|Exploration of the Jumbo Squid, Dosidicus gigas, resources in the Southeastern Pacific Ocean with notes on the history of jigging surveys by the Japan Marine Fishery Resources Research Center|
Kuroiwa, M. (1998). Exploration of the Jumbo Squid, Dosidicus gigas, resources in the Southeastern Pacific Ocean with notes on the history of jigging surveys by the Japan Marine Fishery Resources Research Center, in: Okutani, T. Contributed papers to International Symposium on Large Pelagic Squids, July 18-19, 1996, for JAMARC's 25th anniversary of its foundation. pp. 89-105
In: Okutani, T. (1998). Contributed papers to International Symposium on Large Pelagic Squids, July 18-19, 1996, for JAMARC's 25th anniversary of its foundation. Japan Marine Fishery Resources Research Center: Tokyo. 269 pp., more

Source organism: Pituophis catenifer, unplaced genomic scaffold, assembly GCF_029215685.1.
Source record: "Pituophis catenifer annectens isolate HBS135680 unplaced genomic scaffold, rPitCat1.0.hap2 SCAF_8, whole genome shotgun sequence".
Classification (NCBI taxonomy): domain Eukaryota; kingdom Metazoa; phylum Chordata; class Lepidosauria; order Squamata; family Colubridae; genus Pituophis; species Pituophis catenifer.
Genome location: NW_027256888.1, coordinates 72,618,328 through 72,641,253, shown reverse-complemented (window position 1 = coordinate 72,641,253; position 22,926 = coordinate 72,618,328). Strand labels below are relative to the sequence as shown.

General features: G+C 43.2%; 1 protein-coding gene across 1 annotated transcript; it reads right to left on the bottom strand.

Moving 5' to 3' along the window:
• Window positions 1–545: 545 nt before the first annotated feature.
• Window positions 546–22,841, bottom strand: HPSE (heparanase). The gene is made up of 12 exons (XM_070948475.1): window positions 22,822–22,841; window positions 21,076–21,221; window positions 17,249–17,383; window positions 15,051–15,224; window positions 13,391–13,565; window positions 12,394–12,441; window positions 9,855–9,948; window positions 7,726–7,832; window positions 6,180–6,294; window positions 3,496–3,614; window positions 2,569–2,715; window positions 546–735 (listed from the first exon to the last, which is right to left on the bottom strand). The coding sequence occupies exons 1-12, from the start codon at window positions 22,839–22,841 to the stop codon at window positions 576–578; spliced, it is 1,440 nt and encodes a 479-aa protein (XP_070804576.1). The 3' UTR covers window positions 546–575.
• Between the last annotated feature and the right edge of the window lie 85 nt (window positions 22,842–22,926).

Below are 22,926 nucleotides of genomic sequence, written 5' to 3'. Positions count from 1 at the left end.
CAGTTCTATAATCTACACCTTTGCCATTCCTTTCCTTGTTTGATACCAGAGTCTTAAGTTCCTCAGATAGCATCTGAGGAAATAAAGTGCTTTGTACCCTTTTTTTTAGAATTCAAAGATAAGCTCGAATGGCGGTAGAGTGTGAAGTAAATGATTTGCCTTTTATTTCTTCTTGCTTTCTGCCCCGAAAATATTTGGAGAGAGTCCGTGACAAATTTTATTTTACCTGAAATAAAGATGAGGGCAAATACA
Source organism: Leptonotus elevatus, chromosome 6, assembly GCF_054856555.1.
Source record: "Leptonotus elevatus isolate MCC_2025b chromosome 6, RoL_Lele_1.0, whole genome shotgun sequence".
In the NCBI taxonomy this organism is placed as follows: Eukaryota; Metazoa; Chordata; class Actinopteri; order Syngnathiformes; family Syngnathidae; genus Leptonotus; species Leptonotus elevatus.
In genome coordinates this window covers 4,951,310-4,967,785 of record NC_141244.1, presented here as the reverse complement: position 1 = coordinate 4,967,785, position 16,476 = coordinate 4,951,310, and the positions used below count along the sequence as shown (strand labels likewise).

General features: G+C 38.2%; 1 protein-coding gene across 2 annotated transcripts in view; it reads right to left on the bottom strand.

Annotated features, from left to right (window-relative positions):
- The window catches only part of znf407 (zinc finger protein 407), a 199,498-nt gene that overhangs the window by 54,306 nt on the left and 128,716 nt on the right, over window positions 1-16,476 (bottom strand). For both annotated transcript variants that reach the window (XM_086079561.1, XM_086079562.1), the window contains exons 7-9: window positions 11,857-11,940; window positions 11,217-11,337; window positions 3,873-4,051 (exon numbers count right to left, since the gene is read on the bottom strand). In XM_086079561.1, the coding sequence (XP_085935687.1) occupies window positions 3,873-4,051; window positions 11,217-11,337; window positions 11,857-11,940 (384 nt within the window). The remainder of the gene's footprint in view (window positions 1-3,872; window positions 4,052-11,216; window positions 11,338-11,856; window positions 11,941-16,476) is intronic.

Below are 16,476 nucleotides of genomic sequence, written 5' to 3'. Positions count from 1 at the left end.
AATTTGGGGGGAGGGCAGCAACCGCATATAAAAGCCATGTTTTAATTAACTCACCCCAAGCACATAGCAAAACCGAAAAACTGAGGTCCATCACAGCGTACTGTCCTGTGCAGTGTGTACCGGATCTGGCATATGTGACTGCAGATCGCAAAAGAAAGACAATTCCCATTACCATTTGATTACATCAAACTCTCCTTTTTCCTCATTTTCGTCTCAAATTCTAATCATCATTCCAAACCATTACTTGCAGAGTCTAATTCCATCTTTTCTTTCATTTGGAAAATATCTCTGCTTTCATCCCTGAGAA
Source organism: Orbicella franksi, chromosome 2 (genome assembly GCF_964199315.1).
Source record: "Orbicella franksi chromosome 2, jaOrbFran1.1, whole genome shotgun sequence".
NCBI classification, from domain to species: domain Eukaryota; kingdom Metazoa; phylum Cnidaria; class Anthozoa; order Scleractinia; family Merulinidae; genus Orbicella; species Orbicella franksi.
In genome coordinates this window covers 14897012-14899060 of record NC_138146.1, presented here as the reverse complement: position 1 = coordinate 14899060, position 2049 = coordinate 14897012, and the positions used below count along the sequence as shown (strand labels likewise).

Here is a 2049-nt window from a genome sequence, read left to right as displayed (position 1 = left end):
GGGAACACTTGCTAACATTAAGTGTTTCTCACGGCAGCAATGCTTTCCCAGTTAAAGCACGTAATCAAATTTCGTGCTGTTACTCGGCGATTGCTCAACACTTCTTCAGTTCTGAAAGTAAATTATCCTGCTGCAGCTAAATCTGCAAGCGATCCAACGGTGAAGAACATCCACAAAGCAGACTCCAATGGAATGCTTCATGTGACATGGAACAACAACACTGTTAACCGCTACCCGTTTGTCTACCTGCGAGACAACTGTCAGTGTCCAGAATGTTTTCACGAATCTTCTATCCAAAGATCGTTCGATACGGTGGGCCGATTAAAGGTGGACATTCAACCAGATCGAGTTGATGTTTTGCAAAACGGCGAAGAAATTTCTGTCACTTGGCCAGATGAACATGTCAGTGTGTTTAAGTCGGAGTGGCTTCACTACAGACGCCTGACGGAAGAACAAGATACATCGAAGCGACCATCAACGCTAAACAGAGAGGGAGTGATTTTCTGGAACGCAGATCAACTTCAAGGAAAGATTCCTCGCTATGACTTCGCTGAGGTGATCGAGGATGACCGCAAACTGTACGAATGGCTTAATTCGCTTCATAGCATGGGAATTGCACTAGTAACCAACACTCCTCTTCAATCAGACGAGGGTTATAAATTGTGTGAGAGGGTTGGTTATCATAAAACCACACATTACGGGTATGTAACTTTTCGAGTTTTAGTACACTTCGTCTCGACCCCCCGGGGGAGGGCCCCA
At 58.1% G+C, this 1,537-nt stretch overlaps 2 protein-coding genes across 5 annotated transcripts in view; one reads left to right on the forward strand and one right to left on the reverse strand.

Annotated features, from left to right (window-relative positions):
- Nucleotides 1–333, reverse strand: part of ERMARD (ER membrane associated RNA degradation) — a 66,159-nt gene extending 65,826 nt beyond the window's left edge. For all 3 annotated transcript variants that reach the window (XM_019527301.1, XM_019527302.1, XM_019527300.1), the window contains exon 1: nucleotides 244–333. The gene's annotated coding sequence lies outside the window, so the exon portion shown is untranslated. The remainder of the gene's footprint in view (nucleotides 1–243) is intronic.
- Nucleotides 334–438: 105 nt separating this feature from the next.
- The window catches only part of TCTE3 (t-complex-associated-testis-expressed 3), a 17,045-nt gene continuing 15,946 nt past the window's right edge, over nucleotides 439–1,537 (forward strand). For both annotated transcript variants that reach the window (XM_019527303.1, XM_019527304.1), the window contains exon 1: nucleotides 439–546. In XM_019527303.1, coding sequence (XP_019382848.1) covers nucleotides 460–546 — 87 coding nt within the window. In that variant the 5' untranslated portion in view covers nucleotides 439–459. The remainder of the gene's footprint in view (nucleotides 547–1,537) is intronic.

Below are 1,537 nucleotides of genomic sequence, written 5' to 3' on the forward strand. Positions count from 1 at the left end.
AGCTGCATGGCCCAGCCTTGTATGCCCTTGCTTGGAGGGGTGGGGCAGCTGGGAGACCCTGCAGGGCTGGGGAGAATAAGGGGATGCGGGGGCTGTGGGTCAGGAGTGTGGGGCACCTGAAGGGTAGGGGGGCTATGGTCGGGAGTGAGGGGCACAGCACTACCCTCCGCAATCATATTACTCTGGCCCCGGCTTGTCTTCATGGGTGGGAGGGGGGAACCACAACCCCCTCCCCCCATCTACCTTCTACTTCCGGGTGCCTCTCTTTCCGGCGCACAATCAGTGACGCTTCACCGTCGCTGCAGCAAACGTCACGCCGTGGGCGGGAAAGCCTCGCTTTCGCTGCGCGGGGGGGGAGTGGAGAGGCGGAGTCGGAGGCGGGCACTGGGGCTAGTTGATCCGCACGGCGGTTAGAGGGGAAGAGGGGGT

Dosidicus gigas is the largest species among the family Ommastrephidae. This "jumbo squid" is abundant in the Peru Current and migrating in the subtropical and tropical waters of eastern Pacific along the coasts of American Continent. Japan Marine Fishery Resources Research Center (JAMARC) initiated in 1971 an exploratory fishing along the coast of Baja Califomia although the survey has been suspended until 1984. Intensive exploratory jigging survey was resumed since 1984 from viewpoint of that D. gigas resource is a possible supplement to those of Ommastrephes bartramii, Nototodarus spp. and Illex spp. Japanese commercial jigging of the "jumbo squid" started to operate in the years around 1988 with the catch amounted 640 tons then. The catches increased year by year up to 80,000 tons in 1994. The present paper discusses distribution, fishing season and ground, and some biological aspects of this species based on exploratory fishing surveys during 1986 to 1994 conducted in the south of the equator in and out of EZ (200 nautical mile zone) of Ecuador and Peru. The surveys aimed to explore new fishing grounds by grasping distribution pattern of this squid and by grouping commercially potential stock through concentrated jigging at "good" spots. The catch statistics and CPUE (catch per machine hour) are all based on automatic jigging machines with occasional hand jigging. High CPUE was located in the high-sea southeast off Galapagos Islands to the north of 10°S during June to September, and also in the south of 10°S after October. Within the Economic Zone of Peru, a good fishing ground was located between 3°S to 9°S in November-December. These surveys thus contributed to an exploration of new fishing grounds of D. gigas for Japanese high-sea squid fisheries. Concerning the relation between water temperature and CPUE, CPUE was low at above 23°C in surface water temperature. Good fishing grounds with high CPUE were usually located where a thermocline lies at 10- 50 m deep with water temperature 14° -15°C at 50 m-stratum. Mantle length range of jumbo squid captured within the High seas, Peruvian 200 nautical mile Economic Zone and Ecuadorian 200 nautical rnile Economic Zone adjacent waters was 11- 62 cm, 15- 76 cm and 12- 98 cm each. Smaller squid less than 35 cm ML was observed for both sexes obtained trom 1984 -1994. Largesized squid over than 60 cm ML class were captured within the Peruvian 200 nautical mile Economic Zone and over than 80 cm ML class, within the Ecuadorian 200 nautical mile Economic Zone. Sex ratio of catches from the high-sea fishing ground, females outnumbered and their size was 1 -3 cm larger than males. Females occupied 76.5- 97.0 % of total squid measured, the mean value from June to March was 87.3 %. The peak of occurrence of mature female was October and that of male was August to October. The prey items in stomach contents represented fish and squid. More than half of diet was squid for large individuals with ML over 30 cm. In the recent surveys, however, catches are rather poor even under similar oceanographic condition which characterized good fishing grounds in the former surveys, as noted above. Also, the mechanism affecting formation of good fishing grounds has not been clarified.